If you've wanted to try spit-roasting a pig yourself but thought it might be too much to tackle, we've broken it down into a step-by-step guide over a series of photos here. [Warning: The following photos may upset the more sensitive among you; proceed with caution.]
After all the meat's been picked off, pull out the ribs and other bones for people to gnaw on. A good pig roast should end with a lot of full bellies, and nothing but a spinal column left on the carving station.
If you've got to store your piglet overnight, the best way to do it is throw it in the bathtub in a garbage bag like a dead body and cover it in ice. Bathtubs are good insulators, and the ice should keep the pig cool for at least 12 hours.
After thoroughly shaving your chilled pig (yes, use a regular Bic disposable razor), insert the main bar through the anus, and all the way up and out of the mouth. If your pig is especially stiff with rigor mortis, you may need a second person handy to help force the mouth open.
Wire the Spine
Trying to deal with 50 pounds of dead meat flopping around on the spit is not fun—trust me. To keep the pig more secure, I like to use thick wire to hold the spin in place against the beam. To do so, start by using a sharp knife to make a pair of incisions on either side of the pig's spine, right in the middle of the back. Insert a U-shaped piece of 14 to 16-gauge wire around the beam, and through the holes.
Use a pair of pliers to continue twisting the wire until it is as tight as you can get it. The pig should now be held firmly in place around the beam, and should be fairly evenly balanced no matter what angle the beam is rotated to.
No matter what you do, your pig will attract flies. My best advice is to wave them off and act distraught if someone seems disgusted. Otherwise, ignore them—they ain't gonna do nothing to the pig that six hours of roasting can't make right.
To finish securing the pig, use more wire to strap its trotters to the secondary support beam. I like to wrap the wire once in a figure 8 pattern around the ankles, then twice around the perimeter of the whole get up so that the feet are extra secure. You do not want the feet coming loose in the middle of cooking.
Ring of Fire
Light the first batch of coals in a charcoal chimney in a separate location, then spread them underneath the pig in a circular pattern. The idea is that you want the heat concentrated under the hams and the butt (the shoulder), which are the thickest parts of the pig and take the longest to cook. Avoid placing any coals directly under the belly section, which will drip juices that can catch on fire or smolder if they hit the hot coals.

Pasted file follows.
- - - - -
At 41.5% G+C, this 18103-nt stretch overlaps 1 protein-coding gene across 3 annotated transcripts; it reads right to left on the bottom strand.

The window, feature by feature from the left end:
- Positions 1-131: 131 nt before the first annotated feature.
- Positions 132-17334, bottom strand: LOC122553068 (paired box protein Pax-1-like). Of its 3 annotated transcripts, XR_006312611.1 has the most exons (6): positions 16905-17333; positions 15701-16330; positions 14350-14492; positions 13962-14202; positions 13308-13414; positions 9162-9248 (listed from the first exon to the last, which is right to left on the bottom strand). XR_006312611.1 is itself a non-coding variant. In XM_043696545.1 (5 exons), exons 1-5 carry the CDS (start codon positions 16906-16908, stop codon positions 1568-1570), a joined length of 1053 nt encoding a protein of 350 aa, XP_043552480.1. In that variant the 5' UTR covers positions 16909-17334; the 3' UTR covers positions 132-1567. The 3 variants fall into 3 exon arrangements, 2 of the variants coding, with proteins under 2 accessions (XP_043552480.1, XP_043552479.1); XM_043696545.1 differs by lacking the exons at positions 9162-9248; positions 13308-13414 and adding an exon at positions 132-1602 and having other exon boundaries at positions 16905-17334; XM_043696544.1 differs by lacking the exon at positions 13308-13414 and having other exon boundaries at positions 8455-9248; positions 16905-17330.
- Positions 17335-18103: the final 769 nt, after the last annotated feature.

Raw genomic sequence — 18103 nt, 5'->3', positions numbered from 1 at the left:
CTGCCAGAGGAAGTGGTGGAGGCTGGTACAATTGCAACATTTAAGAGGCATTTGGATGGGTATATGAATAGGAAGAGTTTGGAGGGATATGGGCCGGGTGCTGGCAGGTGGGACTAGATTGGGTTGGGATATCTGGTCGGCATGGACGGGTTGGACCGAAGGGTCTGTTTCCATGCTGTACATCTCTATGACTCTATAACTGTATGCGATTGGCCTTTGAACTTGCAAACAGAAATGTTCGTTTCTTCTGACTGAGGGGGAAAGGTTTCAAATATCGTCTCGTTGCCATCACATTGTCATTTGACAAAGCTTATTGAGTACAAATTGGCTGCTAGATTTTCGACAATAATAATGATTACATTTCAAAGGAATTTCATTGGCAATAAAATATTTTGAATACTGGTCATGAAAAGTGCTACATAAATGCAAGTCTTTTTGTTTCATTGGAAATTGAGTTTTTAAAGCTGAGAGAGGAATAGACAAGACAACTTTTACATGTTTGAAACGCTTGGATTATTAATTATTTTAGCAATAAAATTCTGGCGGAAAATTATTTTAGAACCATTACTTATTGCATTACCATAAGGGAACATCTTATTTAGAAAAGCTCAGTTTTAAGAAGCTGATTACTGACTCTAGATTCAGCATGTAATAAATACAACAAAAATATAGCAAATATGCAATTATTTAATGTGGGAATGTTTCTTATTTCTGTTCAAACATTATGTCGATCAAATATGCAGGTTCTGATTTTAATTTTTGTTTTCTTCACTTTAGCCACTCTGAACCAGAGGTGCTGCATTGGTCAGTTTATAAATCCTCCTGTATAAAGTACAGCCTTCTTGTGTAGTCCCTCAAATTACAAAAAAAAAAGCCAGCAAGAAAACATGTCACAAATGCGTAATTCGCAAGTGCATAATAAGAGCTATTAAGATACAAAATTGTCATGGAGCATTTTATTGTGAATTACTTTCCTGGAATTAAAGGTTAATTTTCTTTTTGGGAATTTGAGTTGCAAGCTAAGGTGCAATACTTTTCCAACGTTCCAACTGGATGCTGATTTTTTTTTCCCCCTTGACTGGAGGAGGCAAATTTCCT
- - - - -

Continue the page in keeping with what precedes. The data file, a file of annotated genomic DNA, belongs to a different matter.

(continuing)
Start your pig rotating, replenishing the coals by adding fresh ones directly on top of the old ones every thirty minutes or so.
Use briquettes instead of real hardwood, which burns too fast and hot for this application. You'll need about a pound of briquettes per pound of pig, but have extra on hand just in case.
As the pig approaches it's final half hour (plan on 1.25 hours per 10 pounds of pig), remove the disposable aluminum pan for later use, and add enough coals to form an even layer under the hog (you can go ahead and build the fire right underneath at this point). Once the fire is nice and hot, the goal is to maximize the amount of blistered and bubbled skin like the photo on right.
To do this, you'll have to fiddle with the pig, stopping its rotation at various points to expose different areas of the skin to the heat.
Sauce it Up
I like to offer guests a selection of sauces to choose from when serving the pork. This year we went with four: A Sichuan roasted chili and peanut sauce, a Thai-style pork sauce, a vaguely Spanish salsa verde, and a beautiful sweet and hot tamarind sauce that Chichi made (you'll have to bug her for the recipe).
Click through the link on the bottom of the main story for the first three recipes, which work equally well with any tender pork dish.
Remove the Spit
Set up a carving station by lining a picnic table with aluminum foil. Place the pig directly on it, and allow it to rest for at least 20 minutes to allow juices to distribute and so you don't burn your fingers off when it comes time for pickin'. If it's a very cool night out, you'll want to tent it with foil so it doesn't lose too much heat.
Remember that aluminum pan of juices?
Place your picked meat right back in that pan as you go, tossing them with the juices to add moisture and flavor.
Things should smell extraordinarily delicious at this point, by the way.
Any pieces of skin that didn't quite crisp up (in this case that included the cheeks and snout) can be placed on a grill set over the remaining hot coals. They should bubble and crackle in no time. Bear in mind that as soon as they start to pustulate, they are good to go, even if they seem pliable—they will crisp up as they cool.
P.S. He who gets the cheeks and belly is a lucky man indeed.